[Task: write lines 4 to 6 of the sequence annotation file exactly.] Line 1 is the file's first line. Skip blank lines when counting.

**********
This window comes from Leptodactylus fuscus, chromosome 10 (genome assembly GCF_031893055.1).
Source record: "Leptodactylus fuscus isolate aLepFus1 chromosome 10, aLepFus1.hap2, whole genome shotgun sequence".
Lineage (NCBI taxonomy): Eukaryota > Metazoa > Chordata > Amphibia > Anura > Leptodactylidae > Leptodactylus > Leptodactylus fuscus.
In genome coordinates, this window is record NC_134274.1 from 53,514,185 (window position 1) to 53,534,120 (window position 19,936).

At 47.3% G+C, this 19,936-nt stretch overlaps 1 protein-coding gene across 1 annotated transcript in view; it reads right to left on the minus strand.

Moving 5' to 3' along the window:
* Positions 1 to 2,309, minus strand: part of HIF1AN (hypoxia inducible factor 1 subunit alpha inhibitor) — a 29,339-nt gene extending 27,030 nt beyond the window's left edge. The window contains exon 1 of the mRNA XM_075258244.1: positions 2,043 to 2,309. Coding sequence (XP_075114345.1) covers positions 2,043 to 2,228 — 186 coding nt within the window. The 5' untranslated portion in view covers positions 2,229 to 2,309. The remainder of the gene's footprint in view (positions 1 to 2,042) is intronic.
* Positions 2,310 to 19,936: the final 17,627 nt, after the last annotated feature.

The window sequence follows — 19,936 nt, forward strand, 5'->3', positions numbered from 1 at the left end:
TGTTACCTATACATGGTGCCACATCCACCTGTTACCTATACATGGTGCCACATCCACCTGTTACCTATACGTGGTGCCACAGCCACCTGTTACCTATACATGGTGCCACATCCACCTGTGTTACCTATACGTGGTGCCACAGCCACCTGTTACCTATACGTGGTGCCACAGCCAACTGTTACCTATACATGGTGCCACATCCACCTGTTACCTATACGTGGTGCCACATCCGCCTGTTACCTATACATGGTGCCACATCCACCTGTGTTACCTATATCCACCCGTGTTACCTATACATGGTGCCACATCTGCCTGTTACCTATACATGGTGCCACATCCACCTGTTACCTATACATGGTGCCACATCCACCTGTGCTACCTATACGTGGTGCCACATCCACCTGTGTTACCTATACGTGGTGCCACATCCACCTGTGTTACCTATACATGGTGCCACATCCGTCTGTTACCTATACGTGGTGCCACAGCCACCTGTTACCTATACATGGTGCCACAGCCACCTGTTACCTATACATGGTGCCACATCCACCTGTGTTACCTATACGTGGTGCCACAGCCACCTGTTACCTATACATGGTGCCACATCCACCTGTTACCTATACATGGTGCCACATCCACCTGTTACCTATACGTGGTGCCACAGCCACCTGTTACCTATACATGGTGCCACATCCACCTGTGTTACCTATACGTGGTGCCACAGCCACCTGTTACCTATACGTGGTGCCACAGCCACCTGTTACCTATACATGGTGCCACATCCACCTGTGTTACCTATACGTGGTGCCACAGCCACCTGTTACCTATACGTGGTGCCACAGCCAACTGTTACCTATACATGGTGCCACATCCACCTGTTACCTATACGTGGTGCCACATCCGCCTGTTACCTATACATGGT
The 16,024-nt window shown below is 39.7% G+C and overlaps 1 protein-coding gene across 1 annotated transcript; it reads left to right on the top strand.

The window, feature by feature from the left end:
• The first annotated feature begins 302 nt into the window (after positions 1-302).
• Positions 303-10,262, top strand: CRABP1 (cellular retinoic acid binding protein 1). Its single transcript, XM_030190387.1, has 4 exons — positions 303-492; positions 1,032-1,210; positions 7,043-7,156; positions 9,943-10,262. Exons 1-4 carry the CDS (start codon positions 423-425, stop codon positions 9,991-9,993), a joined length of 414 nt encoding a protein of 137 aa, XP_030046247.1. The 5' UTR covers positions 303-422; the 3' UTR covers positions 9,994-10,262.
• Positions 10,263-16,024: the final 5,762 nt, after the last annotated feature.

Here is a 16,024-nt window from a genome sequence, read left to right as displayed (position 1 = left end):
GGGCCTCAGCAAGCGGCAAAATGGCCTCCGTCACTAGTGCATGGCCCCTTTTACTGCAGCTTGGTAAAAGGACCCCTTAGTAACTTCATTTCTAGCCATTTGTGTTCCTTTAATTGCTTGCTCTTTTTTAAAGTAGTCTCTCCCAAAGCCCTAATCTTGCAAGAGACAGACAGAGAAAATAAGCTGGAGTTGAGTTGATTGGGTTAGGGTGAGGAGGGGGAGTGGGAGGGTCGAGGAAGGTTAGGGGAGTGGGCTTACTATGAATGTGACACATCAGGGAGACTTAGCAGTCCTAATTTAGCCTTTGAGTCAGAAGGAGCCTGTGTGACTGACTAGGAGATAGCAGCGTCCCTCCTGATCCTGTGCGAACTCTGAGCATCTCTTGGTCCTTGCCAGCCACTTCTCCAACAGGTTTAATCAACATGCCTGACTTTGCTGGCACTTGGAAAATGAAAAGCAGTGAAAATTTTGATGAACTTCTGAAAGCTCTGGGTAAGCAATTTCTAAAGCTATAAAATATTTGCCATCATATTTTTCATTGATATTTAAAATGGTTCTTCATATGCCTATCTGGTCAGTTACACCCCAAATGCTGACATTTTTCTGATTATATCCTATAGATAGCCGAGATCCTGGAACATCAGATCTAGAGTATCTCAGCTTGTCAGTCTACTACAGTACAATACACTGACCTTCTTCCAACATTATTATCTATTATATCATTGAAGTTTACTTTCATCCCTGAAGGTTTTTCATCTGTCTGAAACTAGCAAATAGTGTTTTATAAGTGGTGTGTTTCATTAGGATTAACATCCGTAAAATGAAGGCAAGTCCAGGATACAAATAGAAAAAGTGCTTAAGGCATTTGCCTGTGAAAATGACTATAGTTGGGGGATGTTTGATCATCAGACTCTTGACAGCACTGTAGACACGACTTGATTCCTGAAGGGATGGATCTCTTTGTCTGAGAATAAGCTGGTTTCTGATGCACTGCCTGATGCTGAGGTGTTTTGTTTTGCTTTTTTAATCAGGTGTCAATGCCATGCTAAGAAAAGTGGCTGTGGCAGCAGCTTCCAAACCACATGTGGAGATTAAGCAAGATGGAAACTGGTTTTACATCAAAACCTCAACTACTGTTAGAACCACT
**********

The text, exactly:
In genome coordinates, this window is record NC_134274.1 from 53,514,185 (window position 1) to 53,534,120 (window position 19,936).

At 47.3% G+C, this 19,936-nt stretch overlaps 1 protein-coding gene across 1 annotated transcript in view; it reads right to left on the minus strand.

Moving 5' to 3' along the window: